Otro aspecto importante de este experimento es el factor tiempo. Al principio, la carga dietética extra en forma de grasa es más engordante que la carga dietética extra en forma de carbohidratos, pero conforme pasan los días la oxidación de grasa se va reduciendo en la dieta con carga de carbohidratos, y al cabo de 14 días las dos dietas son casi igual de engordantes. ¿Y a más largo plazo? No se sabe, y no nos lo podemos inventar. En estas condiciones irreales, a muy corto plazo, sucede lo que estamos viendo, y a largo plazo no sabemos qué sucederá. No podemos sacar conclusiones sobre los efectos de una dieta a partir de experimentos de tan corta duración, aunque sean los que mejor miden las cosas (ver), porque la medida que hacen es irrelevante para lo que interesa, que es el efecto de una dieta mantenida años.

Guyenet cita otro experimento de sobrealimentación (ver), que, mirado en detalle deja grandes dudas sobre en qué medida se puede usar para demostrar nada. Lo comenté en una entrada aparte, para no alargar ésta. Sólo resalto que los resultados en términos de acumulación de grasa corporal en ese experimento son muy poco fiables y que Guyenet argumenta que hay diferentes respuestas de insulina en ese experimento, cuando los autores en realidad dijeron “sin diferencias significativas”. Otro dato inconveniente que Guyenet tergiversa.

El metaanálisis de Hall y Guo

Guyenet hace mención de un metaanálisis de Hall y Guo que concluye que para cualquier propósito práctico, una caloría es una caloría.

En otras palabras, para cualquier propósito práctico “una caloría es una caloría” cuando se trata de diferencias en grasa corporal y gasto energético entre dietas isocalóricas controladas que se diferencian en el ratio de carbohidratos a grasa. Hall y Guo.

También hemos visto ese metaanálisis en el blog (ver). Como acabamos de ver, el efecto de la dieta varía con el tiempo, así que me entretuve comparando la duración de los experimentos con el efecto en la grasa corporal. Como vemos en la siguiente gráfica, la mayoría de experimentos incluidos en el metaanálisis son de menos de dos semanas de duración, prácticamente todos ellos reportando menos acumulación de grasa corporal con la dieta que tiene más carbohidratos y menos grasa:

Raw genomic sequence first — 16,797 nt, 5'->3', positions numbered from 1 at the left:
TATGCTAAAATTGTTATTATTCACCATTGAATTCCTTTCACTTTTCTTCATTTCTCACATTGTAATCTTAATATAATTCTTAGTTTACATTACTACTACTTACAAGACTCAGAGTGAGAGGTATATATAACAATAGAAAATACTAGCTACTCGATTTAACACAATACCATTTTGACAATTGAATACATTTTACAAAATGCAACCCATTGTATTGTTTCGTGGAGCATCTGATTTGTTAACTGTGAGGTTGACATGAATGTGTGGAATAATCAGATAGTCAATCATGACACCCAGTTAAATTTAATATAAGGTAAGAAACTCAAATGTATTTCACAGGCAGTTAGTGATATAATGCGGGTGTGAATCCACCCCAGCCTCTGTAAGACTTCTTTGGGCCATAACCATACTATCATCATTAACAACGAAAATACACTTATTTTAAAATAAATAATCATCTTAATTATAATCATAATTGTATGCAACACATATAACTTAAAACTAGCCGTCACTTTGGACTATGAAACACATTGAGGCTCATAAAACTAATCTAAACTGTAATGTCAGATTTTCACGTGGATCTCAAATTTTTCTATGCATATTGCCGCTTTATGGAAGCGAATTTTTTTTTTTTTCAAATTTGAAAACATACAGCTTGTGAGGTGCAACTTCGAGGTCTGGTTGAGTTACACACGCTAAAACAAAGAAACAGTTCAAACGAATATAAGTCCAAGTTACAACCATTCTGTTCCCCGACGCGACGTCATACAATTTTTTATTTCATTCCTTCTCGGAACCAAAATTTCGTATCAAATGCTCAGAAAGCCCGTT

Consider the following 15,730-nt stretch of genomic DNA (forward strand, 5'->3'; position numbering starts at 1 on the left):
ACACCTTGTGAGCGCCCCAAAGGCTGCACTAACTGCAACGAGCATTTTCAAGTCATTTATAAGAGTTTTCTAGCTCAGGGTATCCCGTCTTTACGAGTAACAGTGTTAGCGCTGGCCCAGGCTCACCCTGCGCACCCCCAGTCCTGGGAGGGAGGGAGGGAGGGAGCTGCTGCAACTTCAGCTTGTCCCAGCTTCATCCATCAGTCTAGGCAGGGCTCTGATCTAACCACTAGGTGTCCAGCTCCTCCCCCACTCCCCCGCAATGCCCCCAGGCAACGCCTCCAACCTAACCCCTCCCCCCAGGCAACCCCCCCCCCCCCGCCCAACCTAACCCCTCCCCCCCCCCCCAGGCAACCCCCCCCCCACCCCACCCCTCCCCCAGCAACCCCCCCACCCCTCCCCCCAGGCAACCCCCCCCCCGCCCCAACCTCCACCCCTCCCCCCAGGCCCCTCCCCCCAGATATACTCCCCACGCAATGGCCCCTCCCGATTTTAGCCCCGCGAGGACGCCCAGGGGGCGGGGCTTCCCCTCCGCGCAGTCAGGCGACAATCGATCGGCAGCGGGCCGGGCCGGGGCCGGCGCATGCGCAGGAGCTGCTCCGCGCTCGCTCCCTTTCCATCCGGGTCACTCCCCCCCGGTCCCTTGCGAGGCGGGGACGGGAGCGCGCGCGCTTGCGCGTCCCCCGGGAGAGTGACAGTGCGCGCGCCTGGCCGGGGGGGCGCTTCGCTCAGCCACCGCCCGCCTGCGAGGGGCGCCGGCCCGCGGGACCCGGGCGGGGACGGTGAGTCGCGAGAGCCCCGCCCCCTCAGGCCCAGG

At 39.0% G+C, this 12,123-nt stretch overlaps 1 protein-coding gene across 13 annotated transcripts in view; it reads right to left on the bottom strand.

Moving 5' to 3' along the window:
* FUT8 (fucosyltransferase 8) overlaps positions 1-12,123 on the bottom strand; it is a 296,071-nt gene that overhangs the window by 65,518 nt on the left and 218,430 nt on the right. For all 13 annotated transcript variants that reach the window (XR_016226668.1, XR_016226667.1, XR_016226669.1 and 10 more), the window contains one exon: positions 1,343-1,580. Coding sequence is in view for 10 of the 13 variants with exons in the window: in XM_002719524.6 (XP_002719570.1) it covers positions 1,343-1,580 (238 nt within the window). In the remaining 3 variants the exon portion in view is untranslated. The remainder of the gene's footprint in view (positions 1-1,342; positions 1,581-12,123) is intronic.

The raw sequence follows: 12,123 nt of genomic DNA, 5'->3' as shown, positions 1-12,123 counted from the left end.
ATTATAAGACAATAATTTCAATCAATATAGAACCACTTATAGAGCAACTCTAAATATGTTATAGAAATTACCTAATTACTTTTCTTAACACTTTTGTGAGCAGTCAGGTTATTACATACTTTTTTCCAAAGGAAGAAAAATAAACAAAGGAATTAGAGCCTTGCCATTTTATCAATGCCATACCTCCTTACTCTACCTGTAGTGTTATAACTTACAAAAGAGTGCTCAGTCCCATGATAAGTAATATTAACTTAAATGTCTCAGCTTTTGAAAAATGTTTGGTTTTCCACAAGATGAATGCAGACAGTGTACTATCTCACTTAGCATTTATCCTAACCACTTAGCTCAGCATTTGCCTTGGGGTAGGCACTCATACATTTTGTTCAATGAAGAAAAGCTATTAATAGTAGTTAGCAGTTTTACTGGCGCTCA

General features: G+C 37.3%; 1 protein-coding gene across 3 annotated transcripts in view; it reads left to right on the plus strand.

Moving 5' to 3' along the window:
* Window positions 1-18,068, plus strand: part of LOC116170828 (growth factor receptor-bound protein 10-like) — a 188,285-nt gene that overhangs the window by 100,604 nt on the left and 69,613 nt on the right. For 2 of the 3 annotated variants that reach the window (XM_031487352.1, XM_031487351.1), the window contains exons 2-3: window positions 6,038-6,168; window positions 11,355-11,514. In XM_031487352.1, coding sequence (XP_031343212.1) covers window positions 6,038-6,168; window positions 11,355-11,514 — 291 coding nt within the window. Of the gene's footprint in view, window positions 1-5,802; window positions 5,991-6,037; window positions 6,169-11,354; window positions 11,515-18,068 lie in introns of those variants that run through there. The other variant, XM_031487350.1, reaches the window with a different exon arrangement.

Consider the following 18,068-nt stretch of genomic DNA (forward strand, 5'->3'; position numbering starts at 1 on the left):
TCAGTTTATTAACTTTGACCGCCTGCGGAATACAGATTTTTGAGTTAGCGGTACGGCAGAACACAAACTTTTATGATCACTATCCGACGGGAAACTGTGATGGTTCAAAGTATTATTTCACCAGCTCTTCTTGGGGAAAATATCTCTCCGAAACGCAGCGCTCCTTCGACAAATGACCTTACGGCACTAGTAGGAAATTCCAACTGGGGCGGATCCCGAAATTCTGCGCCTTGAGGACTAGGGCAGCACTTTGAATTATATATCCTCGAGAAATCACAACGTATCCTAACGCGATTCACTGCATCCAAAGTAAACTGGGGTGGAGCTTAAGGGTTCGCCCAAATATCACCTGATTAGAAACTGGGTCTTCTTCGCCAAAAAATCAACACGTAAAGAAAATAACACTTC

Pero, como vemos en la gráfica, para los experimentos de mayor duración (mes y medio) el resultado es favorable en general a las dietas que menos carbohidratos tienen.

Hall y Guo no tienen en cuenta la duración de los experimentos, los juntan todos sin más en un metaanálisis y concluyen que unos van para un lado y otros para otro, así que ¡¡todo da lo mismo!! Pues no, no da lo mismo. Si sigues la dieta estándar occidental, con un 50-60% de carbohidratos, aumentar bruscamente la grasa dietética te puede hacer acumular grasa corporal los primeros días tras el cambio de dieta, más que si aumentas los carbohidratos y reduces la grasa. No da lo mismo la composición de la dieta. Pero si la dieta la mantienes dos meses, puede que sea al contrario. Si tienes el “propósito práctico” de vivir más de dos meses, este metaanálisis no permite descartar la importancia de la composición de la dieta. No sabemos qué pasa a largo plazo y no nos lo podemos inventar.

Nuevamente, fijémonos en que Guyenet dice que este metaanálisis no encuentra diferencias entre dietas: no es cierto, y cualquiera que le escuche está siendo engañado. Pero reconocer lo contrario es inconveniente para la pseudociencia que él defiende. Sí se encuentran diferencias entre dietas y eso refuta su hipótesis de que la grasa corporal es determinada por las calorías de la dieta. Hay que mirar los datos siempre, sin fiarse de nadie.

El experimento de Ludwig

Este experimento está comentado en esta entrada del blog, y uno de los autores lo describe aquí.

¿Qué ha pasado con este experimento? Lo primero fue intentar desacreditar el estudio afirmando que se había cambiado la forma de calcular los resultados, porque no salía lo que los investigadores querían.

¿Fue así? Según Ludwig (ver), el protocolo a seguir era inusualmente detallado (a diferencia de otros experimentos, en los que no detallan nada y luego hacen lo que les conviene) y estaba incorrectamente establecido. Conforme avanzaba el experimento, los autores fueron corrigiendo cosas. Y, llegado el momento, se dieron cuenta de que la medida del cambio en el gasto energético estaba mal especificada: corrigieron el error ANTES DE QUITAR EL CIEGO del experimento. Repito: cambiaron el protocolo antes de quitar el ciego.